Asylum seekers and migrant workers arriving in Scotland will be among those to benefit from an extra £9m being pumped into English language http://www.wvwnews.net/story.php?id=2487.
The Scottish education and lifelong learning secretary, Fiona Hyslop, said today the extra money would be used over the next three years to create up to 7,000 more places on http://www.wvwnews.net/story.php?id=2929.
The move is part of the http://www.wvwnews.net/story.php?id=2770 parliament’s strategy for Esol (English for Speakers of Other Languages), published last year, to improve the quality and quantity of provision. As well as extra funding, a national Esol panel has been created to monitor the standard of courses and coordinate the strategy across all “sectors, regions and interests”.
The announcement comes just weeks after Westminster sought to ease tensions between ministers and the Esol community over plans to redirect funding for English classes away from asylum seekers and on to immigrants planning to settle in Britain.In 2005-06, more than 19,000 people attended publicly funded Esol classes in Scotland, up from 14,500 in 2003. Colleges and community groups who offer classes are struggling to meet demand and waiting lists for courses are common across the country.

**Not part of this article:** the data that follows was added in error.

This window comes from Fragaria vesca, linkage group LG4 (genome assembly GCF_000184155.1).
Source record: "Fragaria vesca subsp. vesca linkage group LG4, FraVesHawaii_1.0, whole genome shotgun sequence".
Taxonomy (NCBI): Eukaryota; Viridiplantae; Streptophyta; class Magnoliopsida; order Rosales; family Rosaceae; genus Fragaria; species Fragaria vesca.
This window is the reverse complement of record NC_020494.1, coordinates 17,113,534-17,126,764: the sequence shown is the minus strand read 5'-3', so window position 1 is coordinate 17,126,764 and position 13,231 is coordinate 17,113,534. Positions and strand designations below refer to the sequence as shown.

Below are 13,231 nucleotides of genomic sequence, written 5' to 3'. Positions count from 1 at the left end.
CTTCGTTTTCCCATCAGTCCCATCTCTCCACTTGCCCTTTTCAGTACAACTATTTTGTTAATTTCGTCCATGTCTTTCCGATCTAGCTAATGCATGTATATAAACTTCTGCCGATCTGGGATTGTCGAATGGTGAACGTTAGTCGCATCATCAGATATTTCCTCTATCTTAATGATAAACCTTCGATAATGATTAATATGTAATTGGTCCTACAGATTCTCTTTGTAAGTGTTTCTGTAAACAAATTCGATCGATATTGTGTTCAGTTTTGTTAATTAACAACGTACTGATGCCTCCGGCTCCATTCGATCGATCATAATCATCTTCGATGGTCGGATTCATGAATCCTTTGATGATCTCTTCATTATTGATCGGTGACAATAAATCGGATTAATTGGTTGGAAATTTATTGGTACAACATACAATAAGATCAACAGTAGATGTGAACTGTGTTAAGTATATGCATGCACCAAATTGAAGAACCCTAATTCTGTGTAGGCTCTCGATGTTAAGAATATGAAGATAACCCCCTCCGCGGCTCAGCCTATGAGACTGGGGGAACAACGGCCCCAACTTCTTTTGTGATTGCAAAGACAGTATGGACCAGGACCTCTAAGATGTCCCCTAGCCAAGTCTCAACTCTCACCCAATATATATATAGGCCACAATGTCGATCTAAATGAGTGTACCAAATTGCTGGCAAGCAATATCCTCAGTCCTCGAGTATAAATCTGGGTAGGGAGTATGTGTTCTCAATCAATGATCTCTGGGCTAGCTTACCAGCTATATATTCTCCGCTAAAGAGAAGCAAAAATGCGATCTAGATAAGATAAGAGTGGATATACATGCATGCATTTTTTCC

In England, the cost of funding Esol courses has trebled over the last five years to £300m a year, putting pressure on education budgets and resulting in the government capping funding for asylum seekers in September last year, a move condemned by teachers, lecturers and students.
Last month, the skills secretary, John Denham, confirmed that money for classes would be directed to the area of greatest need, but announced a public consultation on Esol policy. Denham said he wanted local authorities to play a greater role in funding decisions to meet community needs.
Business is also being called on to up their efforts in funding classes for migrant workers.